“Connecting” to the Value Chain

Many in the manufacturing world are constantly concerned with keeping up with what will be the next new thing in equipment.  Large companies can experiment with new pieces, but for many small and mid-sized companies, new equipment needs to be a solid investment.  With constant changes in technology, what should we be focusing on when it comes to deciding when to upgrade and how long to stick with existing pieces of equipment?  How much value should be placed on smart, “connected” machines?

One of the most valuable things to many manufacturers is fewer disruptions for maintenance issues on the floor.  Machines that can manage themselves by adjusting temperature, sending alerts, and even be repaired remotely, vastly increase the effectiveness of the manpower on the shop room floor.

In standard products, it costs a lot to change between models. But with smart products, variation is more cost effective.  John Deere historically manufactured multiple versions of engines, each providing a different level of horsepower.  It can now alter the horsepower of a standard physical engine using software alone. ¹

Large machine parts used to be evaluated with tests that tried to mimic the conditions under which it would be used in on the factory floor.  Connected machines can be sent software updates that will manage the quality of the machine as it and others like it message conditions and usage issues faced in the factory itself.  When the service histories, product use, environmental variables, and performance from many machines that transmit their own data are combined, companies can adjust accordingly. Service can be customized and preempt an expensive repair.

In 2013, batteries in two Tesla Model S cars were punctured and caught fire after drivers struck metal objects in the road.  The road conditions and speeds leading to the punctures had not been simulated in testing but Tesla was able to reconstruct them.  The company then sent a software update to all vehicles that would raise their suspension under those conditions, significantly reducing the chances of further punctures.²

Collecting these figures is the role of data analytics programs. They require a combination of physical, smart and connectivity components.   A “technology stack” like this can be thought of like a platform for you collect, store, and analyze your data by running applications that break down the data into what is useful in your company.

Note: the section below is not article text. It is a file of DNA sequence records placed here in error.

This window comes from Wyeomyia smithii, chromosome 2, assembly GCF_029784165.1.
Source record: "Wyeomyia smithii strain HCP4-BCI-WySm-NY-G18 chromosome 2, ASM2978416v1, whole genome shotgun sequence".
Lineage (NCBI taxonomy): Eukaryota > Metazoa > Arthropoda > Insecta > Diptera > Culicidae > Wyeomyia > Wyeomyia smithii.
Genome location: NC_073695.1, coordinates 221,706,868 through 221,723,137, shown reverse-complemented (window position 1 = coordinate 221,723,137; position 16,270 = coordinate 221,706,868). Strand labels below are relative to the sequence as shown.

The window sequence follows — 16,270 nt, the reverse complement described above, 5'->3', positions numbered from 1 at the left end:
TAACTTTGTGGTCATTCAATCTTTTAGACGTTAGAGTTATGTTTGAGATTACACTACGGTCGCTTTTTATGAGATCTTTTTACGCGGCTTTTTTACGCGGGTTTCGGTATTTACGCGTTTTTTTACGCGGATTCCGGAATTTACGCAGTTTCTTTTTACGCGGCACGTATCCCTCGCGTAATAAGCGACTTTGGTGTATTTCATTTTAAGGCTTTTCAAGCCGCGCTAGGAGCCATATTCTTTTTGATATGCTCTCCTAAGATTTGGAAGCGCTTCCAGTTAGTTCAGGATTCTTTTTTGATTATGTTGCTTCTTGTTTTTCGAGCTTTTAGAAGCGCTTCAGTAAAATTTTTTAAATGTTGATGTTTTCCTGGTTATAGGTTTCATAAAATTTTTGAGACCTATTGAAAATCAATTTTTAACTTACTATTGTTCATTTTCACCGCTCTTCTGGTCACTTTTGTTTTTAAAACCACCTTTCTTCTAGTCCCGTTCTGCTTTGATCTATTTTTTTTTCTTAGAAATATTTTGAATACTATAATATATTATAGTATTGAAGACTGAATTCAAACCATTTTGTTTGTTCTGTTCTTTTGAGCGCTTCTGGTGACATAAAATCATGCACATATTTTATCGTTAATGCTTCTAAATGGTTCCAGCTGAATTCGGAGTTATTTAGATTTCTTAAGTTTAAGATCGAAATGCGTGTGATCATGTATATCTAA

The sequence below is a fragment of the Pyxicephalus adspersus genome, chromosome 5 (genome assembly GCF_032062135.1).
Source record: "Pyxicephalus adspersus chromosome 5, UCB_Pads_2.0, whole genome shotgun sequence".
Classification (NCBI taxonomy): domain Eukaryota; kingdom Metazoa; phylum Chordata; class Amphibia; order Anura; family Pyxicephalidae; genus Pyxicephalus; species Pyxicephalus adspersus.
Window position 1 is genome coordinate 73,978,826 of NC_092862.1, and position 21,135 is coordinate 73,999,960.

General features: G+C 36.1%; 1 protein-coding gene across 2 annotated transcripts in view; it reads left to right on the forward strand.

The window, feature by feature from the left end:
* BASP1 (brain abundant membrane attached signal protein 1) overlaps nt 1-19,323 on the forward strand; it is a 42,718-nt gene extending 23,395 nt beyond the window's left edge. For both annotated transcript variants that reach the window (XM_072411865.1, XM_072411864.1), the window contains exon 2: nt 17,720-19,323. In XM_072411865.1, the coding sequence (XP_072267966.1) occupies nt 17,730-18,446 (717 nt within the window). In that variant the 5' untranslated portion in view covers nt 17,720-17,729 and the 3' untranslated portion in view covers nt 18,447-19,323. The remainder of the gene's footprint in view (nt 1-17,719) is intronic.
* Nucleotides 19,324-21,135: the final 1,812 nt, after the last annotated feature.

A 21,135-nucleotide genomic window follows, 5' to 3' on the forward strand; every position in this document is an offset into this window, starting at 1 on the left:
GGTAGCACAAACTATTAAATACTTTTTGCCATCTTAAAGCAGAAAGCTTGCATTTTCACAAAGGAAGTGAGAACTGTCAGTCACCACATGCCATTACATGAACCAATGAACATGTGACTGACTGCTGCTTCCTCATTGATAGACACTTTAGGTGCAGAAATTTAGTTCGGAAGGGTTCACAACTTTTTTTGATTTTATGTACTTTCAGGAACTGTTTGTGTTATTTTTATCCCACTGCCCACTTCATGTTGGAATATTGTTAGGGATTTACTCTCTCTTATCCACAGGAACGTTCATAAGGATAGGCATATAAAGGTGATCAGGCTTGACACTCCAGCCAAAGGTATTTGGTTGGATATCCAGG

informationstack

 

Gateways ∼

Linking existing legacy devices to the IoT is major to OEMs.  The software that connects devices to a point in the cloud to turn the data coming from the floor into useful information is called a “gateway.” Right now, 85% of all devices are not connected to any sort of cloud, therefore not submitting data for analytics or remote management.  There are several companies offering valuable gateway devices that allow manufacturers to pull the data they need from previously unconnected devices to operate more efficiently.

Before implementing new data collection systems ∼

Determine what information will be valuable to your company and clearly communicate the data that will be most relevant to collect.  Remember you can’t understand what you cannot measure.  At smaller manufacturers and job shops, there is a growing desire to monitor the shop floor, understand part flows, planned versus actual performance, run programs, and access paperless information. ³

Make sure all staff – including management- are trained prior to making any changes to manufacturing floor routines.  Set up one-on-one training sessions with staff that will leave everyone comfortable with using the system.

Most manufacturing companies can find data collected from new or legacy devices will provide them with better support for their customers and give them the tools they need to fix any weaknesses in their part of the chain.  Integrating data collection devices on your manufacturing floor can completely transform how you create value for your customers.

 

 

 

 

References:
1, 2Michael E. Porter, J. E. (n.d.). Harvard Business Review. Retrieved from https://hbr.org/2015/10/how-smart-connected-products-are-transforming-companies
3 Waurzyniak, P. (2015, October 1). sme.org. Retrieved from https://www.sme.org/MEMagazine/Article.aspx?id=8589936436